By David White
On Jan. 12, 2007, one of the world's greatest violin players set up shop in the L'Enfant Plaza Metro station in Washington, D.C. Wearing jeans, a long-sleeved T-shirt, and a Washington Nationals baseball cap, 39-year-old Joshua Bell pulled out his instrument -- handcrafted by Antonio Stradivari in 1713 and purchased in 2003 for nearly $4 million -- and played six classical songs for rush-hour commuters.
The setting of Bell's 43-minute performance was unusual, to say the least. By the time he was 14, the violin prodigy was soloing for the Philadelphia Orchestra. At 17, he made his first appearance at Carnegie Hall. He has performed as a guest soloist for the New York Philharmonic three times and currently directs one of the world's most celebrated chamber orchestras.
More than 1,000 commuters came within earshot of Bell that morning and witnessed a world-class performance from a musical genius on one of the finest instruments ever crafted. Yet among the mass of hurried Metro riders, Bell went almost unnoticed.
What does any of this have to do with wine? Quite a bit.
Giant corporate producers dominate the wine market. In the United States, three brands -- E. & J. Gallo, the Wine Group, and Constellation -- produced 172.3 million cases of wine in 2012, accounting for roughly 50 percent of wine sales.
Yet most of the world's finest wines are produced by small, unassuming, and largely ignored grape growers. Unlike the big brands, these vignerons produce wines that reflect the regions and vineyards in which the grapes are grown. Their wines have a distinctiveness that can't be matched by mass-produced alternatives.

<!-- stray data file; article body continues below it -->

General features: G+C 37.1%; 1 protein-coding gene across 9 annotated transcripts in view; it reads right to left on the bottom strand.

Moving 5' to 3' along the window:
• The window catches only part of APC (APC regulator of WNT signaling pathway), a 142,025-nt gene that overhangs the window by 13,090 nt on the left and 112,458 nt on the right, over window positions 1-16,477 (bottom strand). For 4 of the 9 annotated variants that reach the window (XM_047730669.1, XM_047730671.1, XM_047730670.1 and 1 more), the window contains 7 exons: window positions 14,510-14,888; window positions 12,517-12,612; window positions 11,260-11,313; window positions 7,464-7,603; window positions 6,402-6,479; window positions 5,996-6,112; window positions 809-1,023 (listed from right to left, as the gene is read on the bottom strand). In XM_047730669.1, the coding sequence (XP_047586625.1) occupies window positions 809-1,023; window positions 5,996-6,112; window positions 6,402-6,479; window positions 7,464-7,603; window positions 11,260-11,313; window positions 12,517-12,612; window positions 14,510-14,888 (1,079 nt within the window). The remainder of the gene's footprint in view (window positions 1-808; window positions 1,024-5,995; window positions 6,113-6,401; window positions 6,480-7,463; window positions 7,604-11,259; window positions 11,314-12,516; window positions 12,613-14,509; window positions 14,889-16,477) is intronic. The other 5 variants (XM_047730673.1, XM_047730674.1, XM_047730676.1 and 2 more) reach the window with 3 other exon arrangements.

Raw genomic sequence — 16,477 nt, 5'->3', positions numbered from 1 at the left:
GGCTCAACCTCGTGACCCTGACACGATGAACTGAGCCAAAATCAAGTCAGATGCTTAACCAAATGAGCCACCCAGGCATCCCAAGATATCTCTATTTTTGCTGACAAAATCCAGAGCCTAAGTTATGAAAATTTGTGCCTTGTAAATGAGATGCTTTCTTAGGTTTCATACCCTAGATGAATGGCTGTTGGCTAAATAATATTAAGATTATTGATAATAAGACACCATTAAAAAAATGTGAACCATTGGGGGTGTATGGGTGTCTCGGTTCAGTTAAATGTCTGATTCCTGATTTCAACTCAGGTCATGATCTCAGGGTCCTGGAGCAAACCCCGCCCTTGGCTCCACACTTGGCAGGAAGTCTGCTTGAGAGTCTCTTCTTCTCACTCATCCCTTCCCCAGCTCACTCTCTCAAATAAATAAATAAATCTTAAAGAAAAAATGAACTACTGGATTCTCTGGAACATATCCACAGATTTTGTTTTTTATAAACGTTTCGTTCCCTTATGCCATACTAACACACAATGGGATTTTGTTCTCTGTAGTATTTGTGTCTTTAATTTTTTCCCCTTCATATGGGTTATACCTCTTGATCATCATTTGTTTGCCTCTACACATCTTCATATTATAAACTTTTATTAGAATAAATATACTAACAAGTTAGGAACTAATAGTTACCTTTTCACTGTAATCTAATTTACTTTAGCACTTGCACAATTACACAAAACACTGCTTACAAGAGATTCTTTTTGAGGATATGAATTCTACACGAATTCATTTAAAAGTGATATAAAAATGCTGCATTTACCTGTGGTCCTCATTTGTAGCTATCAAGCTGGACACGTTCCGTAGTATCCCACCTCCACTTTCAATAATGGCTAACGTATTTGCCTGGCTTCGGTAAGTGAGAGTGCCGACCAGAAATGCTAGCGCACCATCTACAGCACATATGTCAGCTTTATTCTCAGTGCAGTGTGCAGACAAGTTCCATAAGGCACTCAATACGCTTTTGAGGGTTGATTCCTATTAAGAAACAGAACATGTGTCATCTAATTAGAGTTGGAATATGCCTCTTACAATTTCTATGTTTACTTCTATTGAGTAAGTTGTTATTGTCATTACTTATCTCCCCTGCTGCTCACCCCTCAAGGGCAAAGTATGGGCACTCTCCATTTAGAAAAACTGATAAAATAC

In other words, wine consumers are surrounded by Joshua-Bell level brilliance. Serious wine enthusiasts are finally paying attention.
To some extent, the relative anonymity of most wine producers is understandable. The United States is home to more than 8,000 wineries. Three in four produce fewer than 5,000 cases per year; about 50 percent produce fewer than 500,000 cases.
Other wine-producing countries boast similar ratios; the back roads of Italy, France, and Spain are full of passionate vignerons who make miniscule amounts of compelling, soulful wine. And just as Bell can be readily ignored once separated from a "brand-name" institution like Carnegie Hall, it's easy to overlook the excellence of these small producers. They don't have the kind of status that comes with a recognizable brand name like, say, Veuve Clicquot, which produces more than 1 million cases of Champagne annually.
This lack of name recognition has enabled big producers to effectively monopolize the wine market, especially in the United States. But that's changing.
One man who helped launch this shift is Kermit Lynch, a writer and musician who started to recognize these growers more than three decades ago.
With a $5,000 loan from his girlfriend, he opened an eponymous wine shop in northern California in 1972. He soon became a distributor and importer as well, visiting Europe regularly to look for the wine equivalent of Stradivarius-wielding fiddlers in a Metro station. And he began educating consumers about the virtues of traditional wines -- artisanal projects, produced with minimal intervention, that express a sense of place.
Lynch inspired many imitators. These days, if you walk into any good wine retailer and watch how the geekiest consumers shop, you'll undoubtedly see people flipping bottles over to check the import label. These savvy shoppers know that in addition to Lynch, they can rely on importers like Neal Rosenthal, Louis/Dressner, Terry Theise, and Peter Weygandt to bring in good wine.
The tastes of these small importers are, without question, ascendant. Sommeliers and boutique retailers, too, are beginning to eschew what Lynch calls "pop" wines -- heavy, oak-soaked concoctions designed for mass appeal. At restaurants and on retail shelves across the country, consumers can now find interesting, small-production wines more easily than ever before. And America's booming wine tourism industry is proof that consumers appreciate wine beyond Sutter Home and Barefoot.
Consumers are finally recognizing that the subway-station musician they've long ignored may be a treasure waiting to be discovered.